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Joint control by soil moisture, functional genes and substrates on response of N2O flux to climate extremes in a semiarid grassland

Linfeng Li, Yanbin Hao, Weijin Wang, Joel A. Biederman, Yanfen Wang, Zhenzhen Zheng, Fuqi Wen, Ruyan Qian, Biao Zhang, Xiaoning Song, Xiaoyong Cui, Zhihong Xu
Agricultural and forest meteorology 2022 v.316 pp. 108854
Archaea, climate, drought, forests, grasslands, greenhouse gases, heat, meteorology, microbial carbon, nitrogen, nitrous oxide, nitrous oxide production, regression analysis, soil water, soil water content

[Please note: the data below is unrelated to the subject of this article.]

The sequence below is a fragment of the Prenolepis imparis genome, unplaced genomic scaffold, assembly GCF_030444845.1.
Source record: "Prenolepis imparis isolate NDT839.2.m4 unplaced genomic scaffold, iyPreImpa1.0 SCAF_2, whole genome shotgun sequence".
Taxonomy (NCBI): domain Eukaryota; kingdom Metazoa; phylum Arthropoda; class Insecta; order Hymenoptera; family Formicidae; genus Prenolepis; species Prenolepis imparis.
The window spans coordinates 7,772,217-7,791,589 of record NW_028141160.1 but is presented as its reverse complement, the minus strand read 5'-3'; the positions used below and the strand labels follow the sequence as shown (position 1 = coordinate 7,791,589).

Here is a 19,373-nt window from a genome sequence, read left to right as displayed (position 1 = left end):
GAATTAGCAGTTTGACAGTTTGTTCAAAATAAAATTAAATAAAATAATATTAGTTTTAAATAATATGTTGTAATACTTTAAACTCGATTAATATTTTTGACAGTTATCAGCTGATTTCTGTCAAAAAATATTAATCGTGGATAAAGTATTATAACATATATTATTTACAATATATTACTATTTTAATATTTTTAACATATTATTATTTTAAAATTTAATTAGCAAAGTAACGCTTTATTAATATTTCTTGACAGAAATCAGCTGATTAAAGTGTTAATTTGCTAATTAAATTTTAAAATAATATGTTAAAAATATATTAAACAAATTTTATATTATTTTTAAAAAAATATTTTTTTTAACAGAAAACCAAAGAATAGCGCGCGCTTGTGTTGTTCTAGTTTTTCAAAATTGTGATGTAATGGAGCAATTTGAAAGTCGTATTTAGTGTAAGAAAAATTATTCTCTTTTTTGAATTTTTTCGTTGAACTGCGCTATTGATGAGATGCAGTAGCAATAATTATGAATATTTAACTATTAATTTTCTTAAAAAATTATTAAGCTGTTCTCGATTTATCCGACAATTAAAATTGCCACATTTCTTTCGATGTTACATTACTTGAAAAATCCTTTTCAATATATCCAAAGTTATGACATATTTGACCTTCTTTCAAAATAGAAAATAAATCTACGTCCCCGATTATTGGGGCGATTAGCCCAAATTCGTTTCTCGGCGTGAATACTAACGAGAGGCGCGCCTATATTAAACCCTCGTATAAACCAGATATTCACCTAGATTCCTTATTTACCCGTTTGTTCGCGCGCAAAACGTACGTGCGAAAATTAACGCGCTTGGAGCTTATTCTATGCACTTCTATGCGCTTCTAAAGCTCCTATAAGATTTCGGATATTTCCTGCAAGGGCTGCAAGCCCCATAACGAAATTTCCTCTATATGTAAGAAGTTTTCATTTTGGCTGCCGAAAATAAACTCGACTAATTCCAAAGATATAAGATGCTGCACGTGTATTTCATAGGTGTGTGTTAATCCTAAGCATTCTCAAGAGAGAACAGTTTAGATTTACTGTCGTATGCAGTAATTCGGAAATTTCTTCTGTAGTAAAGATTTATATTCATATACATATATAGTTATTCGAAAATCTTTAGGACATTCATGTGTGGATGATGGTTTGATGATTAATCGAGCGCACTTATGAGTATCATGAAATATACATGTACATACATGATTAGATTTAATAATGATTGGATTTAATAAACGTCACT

Nitrous oxide (N₂O), the third most important greenhouse gas, contributes to the increasing frequency and severity of climate extremes. Disentangling feedbacks of climate extremes on terrestrial N₂O emission is important for forecasting future climate changes. Here, we experimentally imposed extreme drought and heat wave events during three years in a semiarid grassland to investigate the responses of N₂O flux. We identified that N₂O flux suppression during droughts was mediated by soil water content (SWC), microbial biomass carbon (MBC), soil inorganic nitrogen (SIN) and dissolved organic carbon (DOC) contents, and the abundance of archaeal amoA, nirK, and narG. However, bacterial amoA, nirS, and nosZ remained stable. Upon rewetting following droughts, the SWC, SIN, DOC, archaeal amoA, nirK, narG, and resultant N₂O fluxes recovered to the magnitude of the ambient control. In contrast, heat waves alone or in combination with drought did not impact N₂O fluxes or the underlying physical, chemical and microbial states. Stepwise multiple linear regression suggested that SWC, DOC, and MBC were the key factors regulating immediate responses of N₂O flux to climate extremes while the major factors regulating seasonal mean N₂O flux in response to climate extremes were archaeal amoA abundance, nirK abundance, and MBC. Our results suggest that N₂O fluxes were sensitive to droughts but insensitive to heat waves. Soil moisture induced changes in substrate availability, and the community size of total and functional microorganisms in soil jointly regulated N₂O responses to climate extremes. The relative importance of regulating factors shifted at different timescales.